Comment by Rick in Nashville — December 29, 2009 @ 8:48 am

  22. As a side note, there was a large group of LDS Institute directors and their wives on a tour of the Middle East in 1978 (including my director, brother Perritt). They spent a day in Egypt speaking with several LDS that lived in the area. One of the things discussed was the issue of the Church not being in Egypt, though many people there were interested. It wasn’t there, simply because of the priesthood ban, and the hope was expressed that someday the ban would be lifted.

    They flew out that evening to Israel. Upon landing, they heard the news that the ban had been lifted.

    Comment by Rameumptom — December 29, 2009 @ 10:00 am

  23. This was more than excellent. I just wish the pictures where able to be enlarged so I could appropriate the whole thing.

    Comment by Matt W. — December 29, 2009 @ 11:25 am

  24. This is a moving lesson, Ardis. I wish I were there for it.

    Comment by J. Stapley — December 29, 2009 @ 12:00 pm

  25. Wonderful lesson. Your ward members are very fortunate. I was in the LTM preparing to go to Belgium. It was a great place to be on that day especially. Never to be forgotten. The missionaries going to South Africa were in our branch and lived on our floor. They were on cloud nine for days.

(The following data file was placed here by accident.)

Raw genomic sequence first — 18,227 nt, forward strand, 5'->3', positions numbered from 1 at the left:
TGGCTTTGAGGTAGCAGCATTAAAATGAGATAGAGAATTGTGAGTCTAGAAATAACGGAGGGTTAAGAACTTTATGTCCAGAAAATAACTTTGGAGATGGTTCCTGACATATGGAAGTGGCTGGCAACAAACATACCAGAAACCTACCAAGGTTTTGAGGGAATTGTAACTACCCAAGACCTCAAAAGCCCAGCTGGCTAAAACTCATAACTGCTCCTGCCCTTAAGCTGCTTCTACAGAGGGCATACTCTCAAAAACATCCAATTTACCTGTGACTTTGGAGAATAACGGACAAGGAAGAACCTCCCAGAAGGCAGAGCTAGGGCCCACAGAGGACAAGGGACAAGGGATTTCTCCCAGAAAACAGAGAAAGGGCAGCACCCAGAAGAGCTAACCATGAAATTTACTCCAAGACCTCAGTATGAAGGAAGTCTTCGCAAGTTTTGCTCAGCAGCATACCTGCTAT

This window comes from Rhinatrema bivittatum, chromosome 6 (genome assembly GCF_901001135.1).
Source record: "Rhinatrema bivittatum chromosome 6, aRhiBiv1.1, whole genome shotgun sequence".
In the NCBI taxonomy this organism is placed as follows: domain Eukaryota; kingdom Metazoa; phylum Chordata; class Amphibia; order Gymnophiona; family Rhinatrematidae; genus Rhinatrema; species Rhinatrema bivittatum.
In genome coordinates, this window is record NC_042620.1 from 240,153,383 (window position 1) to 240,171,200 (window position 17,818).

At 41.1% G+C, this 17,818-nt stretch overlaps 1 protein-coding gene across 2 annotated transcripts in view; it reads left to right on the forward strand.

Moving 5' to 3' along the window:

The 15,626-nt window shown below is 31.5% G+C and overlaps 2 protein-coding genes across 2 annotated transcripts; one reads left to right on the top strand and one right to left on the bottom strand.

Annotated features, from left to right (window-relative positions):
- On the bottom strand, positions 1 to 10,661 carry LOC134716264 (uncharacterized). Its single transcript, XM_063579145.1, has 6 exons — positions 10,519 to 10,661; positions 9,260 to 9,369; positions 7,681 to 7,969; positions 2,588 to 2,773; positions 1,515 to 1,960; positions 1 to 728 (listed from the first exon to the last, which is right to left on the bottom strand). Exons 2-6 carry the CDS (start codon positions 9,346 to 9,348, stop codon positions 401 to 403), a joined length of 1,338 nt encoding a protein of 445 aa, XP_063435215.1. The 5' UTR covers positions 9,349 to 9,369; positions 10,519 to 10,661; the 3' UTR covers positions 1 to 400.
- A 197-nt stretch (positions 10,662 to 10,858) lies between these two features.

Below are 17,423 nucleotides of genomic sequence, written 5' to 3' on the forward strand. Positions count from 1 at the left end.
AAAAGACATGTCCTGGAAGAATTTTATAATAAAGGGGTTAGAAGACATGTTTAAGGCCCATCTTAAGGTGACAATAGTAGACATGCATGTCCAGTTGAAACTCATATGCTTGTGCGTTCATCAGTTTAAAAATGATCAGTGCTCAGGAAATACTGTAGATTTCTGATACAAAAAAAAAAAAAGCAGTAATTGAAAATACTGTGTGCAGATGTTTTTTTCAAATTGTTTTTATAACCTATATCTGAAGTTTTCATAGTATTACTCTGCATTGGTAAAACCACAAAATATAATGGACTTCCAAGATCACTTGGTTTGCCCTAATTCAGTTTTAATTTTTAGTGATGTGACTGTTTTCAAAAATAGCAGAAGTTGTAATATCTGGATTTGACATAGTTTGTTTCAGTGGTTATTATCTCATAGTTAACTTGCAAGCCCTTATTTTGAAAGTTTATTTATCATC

Comment by JimQ — December 29, 2009 @ 3:44 pm

  26. Thank you all for your kind comments, and especially for sharing memories of June 1978.

    Because of Matt W.’s comment (#23) I have posted the slides I used to illustrate this lesson, along with a link to download the actual PowerPoint presentation, here. Please don’t repost or republish it, but feel free to use or adapt for your own teaching, if you wish.

    I should have acknowledged much earlier that Paul Reeve taught this lesson in his ward, creating a PowerPoint presentation that I used as the basis of my own, although I adapted it heavily to suit my own teaching style — don’t blame him if I’ve mangled anything in the translation. It was his idea to have class members see the faces and hear the words of some of the early black pioneers, and his idea to follow through with Elder McConkie’s “forget everything I have said that is contrary,” Elder Holland’s “folklore must never be perpetuated,” and President Hinckley’s 2006 conference talk as essential aftermath of the 1978 revelation. Some of Jared T.’s notes on a similar lesson were also a great help, as has been other discussion around the ‘nacle.